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Pediatr Res. 1995 Nov;38(5):747-53.

Long-term alterations in growth hormone and insulin secretion after temporary dietary protein restriction in early life in the rat.

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Department of Pediatrics, McGill University, Montreal, Quebec, Canada.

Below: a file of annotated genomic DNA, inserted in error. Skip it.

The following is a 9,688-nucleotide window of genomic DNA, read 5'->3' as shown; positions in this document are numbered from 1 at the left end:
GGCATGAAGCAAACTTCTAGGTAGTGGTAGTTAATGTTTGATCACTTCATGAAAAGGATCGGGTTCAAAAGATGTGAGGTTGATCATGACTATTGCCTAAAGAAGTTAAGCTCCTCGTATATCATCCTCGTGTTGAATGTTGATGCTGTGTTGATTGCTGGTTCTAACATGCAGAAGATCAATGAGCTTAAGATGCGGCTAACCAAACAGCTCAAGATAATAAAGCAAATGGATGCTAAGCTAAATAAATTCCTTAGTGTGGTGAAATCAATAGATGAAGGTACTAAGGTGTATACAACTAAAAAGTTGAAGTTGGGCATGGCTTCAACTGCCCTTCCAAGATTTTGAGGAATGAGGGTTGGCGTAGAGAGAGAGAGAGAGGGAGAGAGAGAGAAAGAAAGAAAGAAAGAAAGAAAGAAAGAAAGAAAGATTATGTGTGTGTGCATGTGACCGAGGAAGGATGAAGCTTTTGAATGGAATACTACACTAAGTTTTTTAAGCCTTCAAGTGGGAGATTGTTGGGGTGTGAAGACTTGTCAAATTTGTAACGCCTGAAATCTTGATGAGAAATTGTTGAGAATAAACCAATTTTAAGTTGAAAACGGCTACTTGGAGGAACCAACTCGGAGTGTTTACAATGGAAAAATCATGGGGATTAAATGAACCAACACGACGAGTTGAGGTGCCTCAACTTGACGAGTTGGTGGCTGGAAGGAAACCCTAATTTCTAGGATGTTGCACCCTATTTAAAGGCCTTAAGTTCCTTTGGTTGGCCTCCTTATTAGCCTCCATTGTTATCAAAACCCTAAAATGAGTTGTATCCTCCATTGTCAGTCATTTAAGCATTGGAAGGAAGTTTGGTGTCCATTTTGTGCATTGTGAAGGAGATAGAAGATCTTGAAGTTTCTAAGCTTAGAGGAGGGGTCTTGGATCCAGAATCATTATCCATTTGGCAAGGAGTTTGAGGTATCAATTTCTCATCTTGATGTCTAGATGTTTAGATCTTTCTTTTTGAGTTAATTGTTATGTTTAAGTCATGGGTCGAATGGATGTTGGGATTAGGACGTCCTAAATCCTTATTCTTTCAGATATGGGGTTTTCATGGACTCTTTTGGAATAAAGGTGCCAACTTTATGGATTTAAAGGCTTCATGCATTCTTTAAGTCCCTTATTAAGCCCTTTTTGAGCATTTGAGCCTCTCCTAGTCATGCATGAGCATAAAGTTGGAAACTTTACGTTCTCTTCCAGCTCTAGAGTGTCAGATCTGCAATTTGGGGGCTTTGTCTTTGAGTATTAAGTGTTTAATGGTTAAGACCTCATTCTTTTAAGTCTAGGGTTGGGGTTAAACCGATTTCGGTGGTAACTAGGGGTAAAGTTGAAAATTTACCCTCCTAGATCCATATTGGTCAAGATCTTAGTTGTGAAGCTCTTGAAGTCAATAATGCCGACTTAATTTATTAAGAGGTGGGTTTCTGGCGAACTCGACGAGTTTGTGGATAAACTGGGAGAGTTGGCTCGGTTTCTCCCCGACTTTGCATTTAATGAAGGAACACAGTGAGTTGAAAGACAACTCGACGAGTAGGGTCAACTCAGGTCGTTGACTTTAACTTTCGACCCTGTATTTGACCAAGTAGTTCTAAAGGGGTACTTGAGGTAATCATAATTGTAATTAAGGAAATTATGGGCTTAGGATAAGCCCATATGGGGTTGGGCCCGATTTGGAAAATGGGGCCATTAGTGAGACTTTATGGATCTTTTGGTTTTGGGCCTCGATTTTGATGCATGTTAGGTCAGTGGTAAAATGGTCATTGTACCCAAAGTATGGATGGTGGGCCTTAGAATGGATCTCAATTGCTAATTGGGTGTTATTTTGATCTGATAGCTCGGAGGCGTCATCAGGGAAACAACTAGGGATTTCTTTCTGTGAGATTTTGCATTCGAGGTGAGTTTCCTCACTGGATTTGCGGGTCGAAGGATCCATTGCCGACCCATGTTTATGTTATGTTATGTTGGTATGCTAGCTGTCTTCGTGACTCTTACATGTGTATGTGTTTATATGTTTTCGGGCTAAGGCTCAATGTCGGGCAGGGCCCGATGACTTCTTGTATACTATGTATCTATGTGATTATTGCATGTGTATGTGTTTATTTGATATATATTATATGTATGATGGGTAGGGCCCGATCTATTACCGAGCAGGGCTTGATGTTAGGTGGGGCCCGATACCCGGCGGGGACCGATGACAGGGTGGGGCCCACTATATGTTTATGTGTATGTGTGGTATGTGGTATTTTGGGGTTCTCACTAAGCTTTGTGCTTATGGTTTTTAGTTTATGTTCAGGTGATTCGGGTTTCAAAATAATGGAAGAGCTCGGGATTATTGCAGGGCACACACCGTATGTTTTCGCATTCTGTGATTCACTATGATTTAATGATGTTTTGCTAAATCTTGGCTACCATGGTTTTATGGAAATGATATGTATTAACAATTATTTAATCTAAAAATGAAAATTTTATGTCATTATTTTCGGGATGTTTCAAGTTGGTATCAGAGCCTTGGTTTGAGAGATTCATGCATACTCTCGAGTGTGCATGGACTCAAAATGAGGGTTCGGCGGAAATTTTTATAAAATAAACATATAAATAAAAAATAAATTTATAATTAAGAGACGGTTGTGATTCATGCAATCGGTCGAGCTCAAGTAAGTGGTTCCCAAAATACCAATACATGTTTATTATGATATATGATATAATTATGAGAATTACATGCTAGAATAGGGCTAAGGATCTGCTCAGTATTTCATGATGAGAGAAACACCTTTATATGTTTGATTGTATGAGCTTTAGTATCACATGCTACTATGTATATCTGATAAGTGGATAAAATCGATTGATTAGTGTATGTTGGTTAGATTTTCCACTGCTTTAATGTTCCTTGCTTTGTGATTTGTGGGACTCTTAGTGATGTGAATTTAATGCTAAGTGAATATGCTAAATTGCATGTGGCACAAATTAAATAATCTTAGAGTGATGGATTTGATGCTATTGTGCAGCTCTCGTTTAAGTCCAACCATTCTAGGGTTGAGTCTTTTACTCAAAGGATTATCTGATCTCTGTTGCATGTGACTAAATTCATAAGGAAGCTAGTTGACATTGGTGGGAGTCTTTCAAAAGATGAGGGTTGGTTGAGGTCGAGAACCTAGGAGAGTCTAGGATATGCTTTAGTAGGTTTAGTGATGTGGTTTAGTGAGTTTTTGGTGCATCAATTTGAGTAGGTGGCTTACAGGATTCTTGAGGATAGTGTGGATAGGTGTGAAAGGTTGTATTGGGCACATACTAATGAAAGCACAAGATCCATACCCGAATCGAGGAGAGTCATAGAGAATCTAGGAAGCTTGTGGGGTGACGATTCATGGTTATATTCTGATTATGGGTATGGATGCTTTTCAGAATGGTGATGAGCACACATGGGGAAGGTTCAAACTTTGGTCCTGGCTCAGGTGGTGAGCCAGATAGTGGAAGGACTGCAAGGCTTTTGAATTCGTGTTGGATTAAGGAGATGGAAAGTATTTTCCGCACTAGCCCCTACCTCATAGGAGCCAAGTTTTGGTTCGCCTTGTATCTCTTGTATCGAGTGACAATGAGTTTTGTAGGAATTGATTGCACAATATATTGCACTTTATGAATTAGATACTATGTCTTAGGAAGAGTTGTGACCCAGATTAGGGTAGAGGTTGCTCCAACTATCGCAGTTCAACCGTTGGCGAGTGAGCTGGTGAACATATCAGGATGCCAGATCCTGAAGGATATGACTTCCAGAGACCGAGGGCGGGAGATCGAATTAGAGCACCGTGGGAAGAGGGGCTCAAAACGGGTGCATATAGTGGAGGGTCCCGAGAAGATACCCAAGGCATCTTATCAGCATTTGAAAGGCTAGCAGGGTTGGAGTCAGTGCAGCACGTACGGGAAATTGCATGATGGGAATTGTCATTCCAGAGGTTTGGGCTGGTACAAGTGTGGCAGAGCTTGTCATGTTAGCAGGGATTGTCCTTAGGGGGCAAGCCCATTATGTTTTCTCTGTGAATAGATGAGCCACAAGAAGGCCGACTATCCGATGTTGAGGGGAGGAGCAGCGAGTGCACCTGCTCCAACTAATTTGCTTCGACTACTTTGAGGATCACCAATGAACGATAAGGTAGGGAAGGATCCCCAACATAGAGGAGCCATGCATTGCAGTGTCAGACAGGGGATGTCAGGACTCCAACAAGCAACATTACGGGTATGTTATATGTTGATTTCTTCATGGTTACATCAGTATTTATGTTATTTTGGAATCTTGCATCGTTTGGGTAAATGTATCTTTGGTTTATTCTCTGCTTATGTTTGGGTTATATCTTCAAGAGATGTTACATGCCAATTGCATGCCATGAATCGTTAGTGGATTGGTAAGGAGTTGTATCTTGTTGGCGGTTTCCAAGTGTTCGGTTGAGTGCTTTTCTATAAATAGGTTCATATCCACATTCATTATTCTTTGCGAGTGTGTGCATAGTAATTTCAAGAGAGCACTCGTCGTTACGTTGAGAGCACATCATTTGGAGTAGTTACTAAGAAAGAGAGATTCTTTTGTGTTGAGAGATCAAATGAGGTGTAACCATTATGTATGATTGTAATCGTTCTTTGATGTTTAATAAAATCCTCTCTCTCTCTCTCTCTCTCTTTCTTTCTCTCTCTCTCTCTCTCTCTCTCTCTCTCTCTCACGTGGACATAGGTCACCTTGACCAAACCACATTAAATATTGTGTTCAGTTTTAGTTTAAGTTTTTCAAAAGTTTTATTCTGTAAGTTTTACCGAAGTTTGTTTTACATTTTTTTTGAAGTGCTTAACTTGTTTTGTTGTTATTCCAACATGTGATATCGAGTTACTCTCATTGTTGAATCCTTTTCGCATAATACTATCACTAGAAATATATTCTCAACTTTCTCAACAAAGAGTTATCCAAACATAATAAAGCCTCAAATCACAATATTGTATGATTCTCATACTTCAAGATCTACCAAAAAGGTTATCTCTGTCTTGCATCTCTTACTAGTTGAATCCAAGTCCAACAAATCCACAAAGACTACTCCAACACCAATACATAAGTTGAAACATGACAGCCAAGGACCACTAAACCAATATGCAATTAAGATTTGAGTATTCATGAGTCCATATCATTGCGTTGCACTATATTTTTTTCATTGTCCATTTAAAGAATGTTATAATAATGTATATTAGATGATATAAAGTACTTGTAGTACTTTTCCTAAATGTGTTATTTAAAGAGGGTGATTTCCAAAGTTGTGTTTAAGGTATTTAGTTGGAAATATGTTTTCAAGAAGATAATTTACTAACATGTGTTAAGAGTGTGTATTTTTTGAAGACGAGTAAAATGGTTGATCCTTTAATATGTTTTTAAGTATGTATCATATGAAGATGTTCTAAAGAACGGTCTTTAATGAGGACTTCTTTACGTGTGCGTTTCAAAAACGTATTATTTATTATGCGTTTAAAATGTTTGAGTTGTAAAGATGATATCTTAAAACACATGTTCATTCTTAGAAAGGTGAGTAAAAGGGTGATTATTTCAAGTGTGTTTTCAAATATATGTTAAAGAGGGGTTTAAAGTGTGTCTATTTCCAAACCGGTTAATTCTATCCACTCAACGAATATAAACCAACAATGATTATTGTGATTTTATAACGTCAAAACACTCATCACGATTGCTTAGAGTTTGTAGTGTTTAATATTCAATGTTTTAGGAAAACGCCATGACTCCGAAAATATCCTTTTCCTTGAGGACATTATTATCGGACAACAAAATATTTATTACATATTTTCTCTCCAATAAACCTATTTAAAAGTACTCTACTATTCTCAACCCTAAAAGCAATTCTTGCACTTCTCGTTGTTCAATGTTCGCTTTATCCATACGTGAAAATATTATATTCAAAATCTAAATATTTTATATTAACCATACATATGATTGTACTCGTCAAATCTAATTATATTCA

Protein malnutrition early in life stunts subsequent physical growth in both humans and rats, but the mechanism(s) is unknown. To test the hypothesis that temporary early life dietary protein restriction produces long-term alterations in the growth hormone (GH) neuroendocrine axis, we examined the effects of 3 wk of exposure to dietary protein restriction in male rats postweaning (3-6 wk of age) on spontaneous and GH-releasing factor (GRF)-stimulated GH secretion at 12 wk of age. In comparison to rats weaned onto a normal diet (23% protein), rats weaned onto a low (4%) protein diet failed to catch up growth when transferred to the normal diet between 6 and 12 wk of age. Spontaneous 6-h GH secretory profiles of adult rats fed the low protein diet early in life showed a 41% reduction in mean GH peak amplitude and a significant suppression in overall mean 6-h plasma GH concentrations (37.5 +/- 4.5 versus 56.9 +/- 5.9 micrograms/L; p < 0.02). The magnitude of the GH response to 1 microgram of rat GRF(1-29)NH2 i.v. challenge was augmented during the GH trough period in these rats (165.7 +/- 30.4 versus 43.9 +/- 17.6 micrograms/L; p < 0.01). Although basal plasma IGF-I levels and glucose tolerance of protein-deprived rats were normal at 12 wk of age, the insulin response to ip glucose was severely blunted [insulin integrated area under the curve: 303.0 +/- 32.7 versus 778.3 +/- 105.0 pmol/L/75 min; p < 0.01]. These results demonstrate that temporary protein malnutrition early in life 1) blunts spontaneous pulsatile GH secretion, 2) augments GH responsiveness to GRF challenge, and 3) reduces the insulin secretory response to glucose in adulthood. Our findings suggest that dietary protein in early life is an important determinant for CNS control of GH secretion as well as for the development of pancreatic beta-cell sensitivity to glucose. Such alterations in the GH neuroendocrine axis, together with the subnormal insulin secretion, likely contribute to the lack of catch-up growth in this model.

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